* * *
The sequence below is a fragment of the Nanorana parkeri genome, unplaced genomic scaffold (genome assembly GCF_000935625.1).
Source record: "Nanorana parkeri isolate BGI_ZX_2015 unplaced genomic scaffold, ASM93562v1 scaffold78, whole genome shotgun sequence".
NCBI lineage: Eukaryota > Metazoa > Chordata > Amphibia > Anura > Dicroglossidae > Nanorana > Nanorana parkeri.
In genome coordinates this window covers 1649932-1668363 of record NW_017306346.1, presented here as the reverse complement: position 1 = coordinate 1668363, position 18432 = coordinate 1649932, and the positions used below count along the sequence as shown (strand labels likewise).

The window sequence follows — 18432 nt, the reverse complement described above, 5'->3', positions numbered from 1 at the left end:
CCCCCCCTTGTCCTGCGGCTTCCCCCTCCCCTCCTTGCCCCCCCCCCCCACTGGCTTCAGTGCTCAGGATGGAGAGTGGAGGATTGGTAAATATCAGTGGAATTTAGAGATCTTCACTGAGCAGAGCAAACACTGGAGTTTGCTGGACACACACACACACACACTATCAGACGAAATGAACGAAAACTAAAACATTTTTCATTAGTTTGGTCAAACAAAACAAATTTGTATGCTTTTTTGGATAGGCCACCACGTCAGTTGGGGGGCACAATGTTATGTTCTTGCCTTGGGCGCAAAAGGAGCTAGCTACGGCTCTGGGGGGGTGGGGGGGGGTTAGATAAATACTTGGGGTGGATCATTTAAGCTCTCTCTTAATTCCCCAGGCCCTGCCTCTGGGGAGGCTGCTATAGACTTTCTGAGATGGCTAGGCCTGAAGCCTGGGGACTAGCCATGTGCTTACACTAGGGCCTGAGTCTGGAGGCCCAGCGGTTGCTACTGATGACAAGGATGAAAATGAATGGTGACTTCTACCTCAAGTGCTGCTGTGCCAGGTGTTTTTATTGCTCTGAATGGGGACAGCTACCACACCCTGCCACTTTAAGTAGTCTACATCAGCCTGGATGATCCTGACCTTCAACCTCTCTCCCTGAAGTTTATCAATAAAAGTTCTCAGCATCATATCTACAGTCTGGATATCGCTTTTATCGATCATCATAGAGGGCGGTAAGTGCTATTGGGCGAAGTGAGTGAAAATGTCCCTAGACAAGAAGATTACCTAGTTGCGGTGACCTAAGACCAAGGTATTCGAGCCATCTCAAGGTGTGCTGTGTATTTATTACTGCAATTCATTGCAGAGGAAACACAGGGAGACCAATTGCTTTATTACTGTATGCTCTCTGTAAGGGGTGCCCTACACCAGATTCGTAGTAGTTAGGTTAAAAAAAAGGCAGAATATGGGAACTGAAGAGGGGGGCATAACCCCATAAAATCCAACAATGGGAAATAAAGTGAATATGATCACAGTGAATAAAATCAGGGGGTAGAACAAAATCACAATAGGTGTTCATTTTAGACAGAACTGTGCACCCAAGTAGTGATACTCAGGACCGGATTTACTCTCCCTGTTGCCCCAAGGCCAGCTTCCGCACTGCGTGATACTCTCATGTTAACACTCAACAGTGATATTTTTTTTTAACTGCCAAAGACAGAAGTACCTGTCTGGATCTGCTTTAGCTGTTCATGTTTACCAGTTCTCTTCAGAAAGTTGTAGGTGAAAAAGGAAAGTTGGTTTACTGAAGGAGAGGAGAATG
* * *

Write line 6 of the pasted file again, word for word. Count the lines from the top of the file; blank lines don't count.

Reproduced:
CCCCCCCTTGTCCTGCGGCTTCCCCCTCCCCTCCTTGCCCCCCCCCCCCACTGGCTTCAGTGCTCAGGATGGAGAGTGGAGGATTGGTAAATATCAGTGGAATTTAGAGATCTTCACTGAGCAGAGCAAACACTGGAGTTTGCTGGACACACACACACACACACTATCAGACGAAATGAACGAAAACTAAAACATTTTTCATTAGTTTGGTCAAACAAAACAAATTTGTATGCTTTTTTGGATAGGCCACCACGTCAGTTGGGGGGCACAATGTTATGTTCTTGCCTTGGGCGCAAAAGGAGCTAGCTACGGCTCTGGGGGGGTGGGGGGGGGTTAGATAAATACTTGGGGTGGATCATTTAAGCTCTCTCTTAATTCCCCAGGCCCTGCCTCTGGGGAGGCTGCTATAGACTTTCTGAGATGGCTAGGCCTGAAGCCTGGGGACTAGCCATGTGCTTACACTAGGGCCTGAGTCTGGAGGCCCAGCGGTTGCTACTGATGACAAGGATGAAAATGAATGGTGACTTCTACCTCAAGTGCTGCTGTGCCAGGTGTTTTTATTGCTCTGAATGGGGACAGCTACCACACCCTGCCACTTTAAGTAGTCTACATCAGCCTGGATGATCCTGACCTTCAACCTCTCTCCCTGAAGTTTATCAATAAAAGTTCTCAGCATCATATCTACAGTCTGGATATCGCTTTTATCGATCATCATAGAGGGCGGTAAGTGCTATTGGGCGAAGTGAGTGAAAATGTCCCTAGACAAGAAGATTACCTAGTTGCGGTGACCTAAGACCAAGGTATTCGAGCCATCTCAAGGTGTGCTGTGTATTTATTACTGCAATTCATTGCAGAGGAAACACAGGGAGACCAATTGCTTTATTACTGTATGCTCTCTGTAAGGGGTGCCCTACACCAGATTCGTAGTAGTTAGGTTAAAAAAAAGGCAGAATATGGGAACTGAAGAGGGGGGCATAACCCCATAAAATCCAACAATGGGAAATAAAGTGAATATGATCACAGTGAATAAAATCAGGGGGTAGAACAAAATCACAATAGGTGTTCATTTTAGACAGAACTGTGCACCCAAGTAGTGATACTCAGGACCGGATTTACTCTCCCTGTTGCCCCAAGGCCAGCTTCCGCACTGCGTGATACTCTCATGTTAACACTCAACAGTGATATTTTTTTTTAACTGCCAAAGACAGAAGTACCTGTCTGGATCTGCTTTAGCTGTTCATGTTTACCAGTTCTCTTCAGAAAGTTGTAGGTGAAAAAGGAAAGTTGGTTTACTGAAGGAGAGGAGAATG